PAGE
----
*n* is the number of observations and
*p* is the number of predictors. *p*
must be equal to the number of predictors used to train
`Mdl`

.

**Data Types: **`single`

| `double`

`Tbl`

— Sample data

table

Sample data used to train the model, specified as a table. Each row of
`Tbl`

corresponds to one observation, and each column corresponds
to one predictor variable. Optionally, `Tbl`

can contain additional
columns for the response variable and observation weights. `Tbl`

must
contain all the predictors used to train `Mdl`

. Multicolumn variables
and cell arrays other than cell arrays of character vectors are not allowed.

If `Tbl`

contains the response variable used to train `Mdl`

, then you do not need to specify `ResponseVarName`

or `Y`

.

If you train `Mdl`

using sample data contained in a table, then the input
data for `loss`

must also be in a table.

`ResponseVarName`

— Response variable name

name of variable in `Tbl`

Response variable name, specified as the name of a variable in
`Tbl`

. The response variable must be a numeric
vector. If `Tbl`

contains the response variable used to
train `Mdl`

, then you do not need to specify
`ResponseVarName`

.

If you specify `ResponseVarName`

, then you must specify
it as a character vector or string scalar. For example, if the response
variable is stored as `Tbl.Y`

, then specify
`ResponseVarName`

as `'Y'`

.
Otherwise, the software treats all columns of `Tbl`

,
including `Tbl.Y`

, as predictors.

**Data Types: **`char`

| `string`

### Name-Value Arguments

Specify optional pairs of arguments as
`Name1=Value1,...,NameN=ValueN`

, where `Name`

is
the argument name and `Value`

is the corresponding value.
Name-value arguments must appear after other arguments, but the order of the
pairs does not matter.

*
Before R2021a, use commas to separate each name and value, and enclose*
`Name`

*in quotes.*

**Example: **```
L =
loss(Mdl,X,Y,'LossFun','epsiloninsensitive','Weights',weights)
```

returns
the weighted regression loss using the epsilon-insensitive loss
function.

`LossFun`

— Loss function

`'mse'`

(default) | `'epsiloninsensitive'`

| function handle

Loss function, specified as the comma-separated pair consisting of
`'LossFun'`

and a built-in loss function name or a
function handle.

The following table lists the available loss functions. Specify one using its corresponding character vector or string scalar. Also, in the table, $$f\left(x\right)=T(x)\beta +b.$$

*x*is an observation (row vector) from*p*predictor variables.$$T(\xb7)$$ is a transformation of an observation (row vector) for feature expansion.

*T*(*x*) maps*x*in $${\mathbb{R}}^{p}$$ to a high-dimensional space ($${\mathbb{R}}^{m}$$).*β*is a vector of*m*coefficients.*b*is the scalar bias.

Value Description `'epsiloninsensitive'`

Epsilon-insensitive loss: $$\ell \left[y,f\left(x\right)\right]=\mathrm{max}\left[0,\left|y-f\left(x\right)\right|-\epsilon \right]$$ `'mse'`

MSE: $$\ell \left[y,f\left(x\right)\right]={\left[y-f\left(x\right)\right]}^{2}$$ `'epsiloninsensitive'`

is appropriate for SVM learners only.Specify your own function by using function handle notation.

Let

`n`

be the number of observations in`X`

. Your function must have this signature:`lossvalue =`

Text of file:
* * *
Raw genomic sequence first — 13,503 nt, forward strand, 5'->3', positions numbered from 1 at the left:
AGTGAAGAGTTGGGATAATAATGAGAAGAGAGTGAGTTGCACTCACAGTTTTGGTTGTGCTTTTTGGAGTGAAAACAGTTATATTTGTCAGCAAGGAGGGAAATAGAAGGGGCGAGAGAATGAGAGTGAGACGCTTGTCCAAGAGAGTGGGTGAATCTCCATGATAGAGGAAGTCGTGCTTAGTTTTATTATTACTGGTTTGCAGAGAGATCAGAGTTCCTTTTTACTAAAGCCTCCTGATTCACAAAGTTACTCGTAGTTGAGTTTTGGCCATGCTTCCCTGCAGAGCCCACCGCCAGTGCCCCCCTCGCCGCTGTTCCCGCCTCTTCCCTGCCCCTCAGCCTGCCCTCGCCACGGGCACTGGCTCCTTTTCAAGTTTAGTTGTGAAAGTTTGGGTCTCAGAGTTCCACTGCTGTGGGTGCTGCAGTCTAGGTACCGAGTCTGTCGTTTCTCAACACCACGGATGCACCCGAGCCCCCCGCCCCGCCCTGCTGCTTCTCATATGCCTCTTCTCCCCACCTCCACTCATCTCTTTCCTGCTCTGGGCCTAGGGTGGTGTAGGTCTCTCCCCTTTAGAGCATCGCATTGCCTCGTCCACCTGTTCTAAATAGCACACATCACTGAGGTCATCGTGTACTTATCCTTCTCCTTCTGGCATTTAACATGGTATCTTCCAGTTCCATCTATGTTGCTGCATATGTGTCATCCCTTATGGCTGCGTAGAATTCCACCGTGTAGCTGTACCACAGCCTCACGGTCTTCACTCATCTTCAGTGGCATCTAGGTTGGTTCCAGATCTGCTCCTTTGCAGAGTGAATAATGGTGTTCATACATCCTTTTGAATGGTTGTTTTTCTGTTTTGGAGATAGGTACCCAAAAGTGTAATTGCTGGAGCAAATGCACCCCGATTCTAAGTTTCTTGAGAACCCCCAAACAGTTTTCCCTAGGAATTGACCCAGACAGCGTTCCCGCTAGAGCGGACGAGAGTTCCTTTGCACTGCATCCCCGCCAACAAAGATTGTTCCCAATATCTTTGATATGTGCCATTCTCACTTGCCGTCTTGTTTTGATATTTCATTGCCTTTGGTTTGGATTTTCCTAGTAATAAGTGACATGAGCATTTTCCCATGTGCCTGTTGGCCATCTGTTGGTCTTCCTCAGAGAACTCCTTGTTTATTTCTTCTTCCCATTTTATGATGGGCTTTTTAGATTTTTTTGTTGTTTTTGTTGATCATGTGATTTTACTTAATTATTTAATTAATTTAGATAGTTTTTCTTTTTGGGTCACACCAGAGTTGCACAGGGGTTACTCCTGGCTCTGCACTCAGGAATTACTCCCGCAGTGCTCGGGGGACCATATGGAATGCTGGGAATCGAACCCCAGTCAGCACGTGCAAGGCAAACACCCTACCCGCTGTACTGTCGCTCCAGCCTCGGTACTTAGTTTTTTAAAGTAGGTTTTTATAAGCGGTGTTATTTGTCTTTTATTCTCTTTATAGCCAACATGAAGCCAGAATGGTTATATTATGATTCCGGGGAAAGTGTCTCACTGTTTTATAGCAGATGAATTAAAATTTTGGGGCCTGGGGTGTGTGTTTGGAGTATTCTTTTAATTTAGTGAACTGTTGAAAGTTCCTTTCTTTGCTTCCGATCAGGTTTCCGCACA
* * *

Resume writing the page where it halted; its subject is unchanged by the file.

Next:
(Y,Yhat,W)`lossfun`

The output argument

`lossvalue`

is a scalar.You choose the function name (

).`lossfun`

`Y`

is an*n*-dimensional vector of observed responses.`loss`

passes the input argument`Y`

in for`Y`

.`Yhat`

is an*n*-dimensional vector of predicted responses, which is similar to the output of`predict`

.`W`

is an`n`

-by-1 numeric vector of observation weights.

Specify your function using

`'LossFun',@`

.`lossfun`

**Data Types: **`char`

| `string`

| `function_handle`

`PredictionForMissingValue`

— Predicted response value to use for observations with missing predictor values

`"median"`

(default) | `"mean"`

| `"omitted"`

| numeric scalar

*Since R2023b*

Predicted response value to use for observations with missing predictor values,
specified as `"median"`

, `"mean"`

,
`"omitted"`

, or a numeric scalar.

Value | Description |
---|---|

`"median"` | `loss` uses the median of the observed
response values in the training data as the predicted response value for
observations with missing predictor values. |

`"mean"` | `loss` uses the mean of the observed
response values in the training data as the predicted response value for
observations with missing predictor values. |

`"omitted"` | `loss` excludes observations with missing
predictor values from the loss computation. |

Numeric scalar | `loss` uses this value as the predicted
response value for observations with missing predictor values. |

If an observation is missing all predictor values, an observed response value, or an
observation weight, then `loss`

does not use the observation
in the loss computation.

**Example: **`"PredictionForMissingValue","omitted"`

**Data Types: **`single`

| `double`

| `char`

| `string`

`Weights`

— Observation weights

`ones(size(X,1),1)`

(default) | numeric vector | name of variable in `Tbl`

Observation weights, specified as the comma-separated pair consisting
of `'Weights'`

and a numeric vector or the name of a
variable in `Tbl`

.

If

`Weights`

is a numeric vector, then the size of`Weights`

must be equal to the number of rows in`X`

or`Tbl`

.If

`Weights`

is the name of a variable in`Tbl`

, you must specify`Weights`

as a character vector or string scalar. For example, if the weights are stored as`Tbl.W`

, then specify`Weights`

as`'W'`

. Otherwise, the software treats all columns of`Tbl`

, including`Tbl.W`

, as predictors.

If you supply the observation weights, `loss`

computes the weighted regression loss, that is, the Weighted Mean Squared Error or
Epsilon-Insensitive Loss Function.

`loss`

normalizes `Weights`

to
sum to 1.

**Data Types: **`double`

| `single`

| `char`

| `string`

## Output Arguments

## More About

### Weighted Mean Squared Error

The weighted mean squared error is calculated as follows:

$$\text{mse}=\frac{{\displaystyle \sum _{j=1}^{n}{w}_{j}{\left(f\left({x}_{j}\right)-{y}_{j}\right)}^{2}}}{{\displaystyle \sum _{j=1}^{n}{w}_{j}}}\text{\hspace{0.17em}},$$

where:

*n*is the number of observations.*x*is the_{j}*j*th observation (row of predictor data).*y*is the observed response to_{j}*x*._{j}*f*(*x*) is the response prediction of the Gaussian kernel regression model_{j}`Mdl`

to*x*._{j}*w*is the vector of observation weights.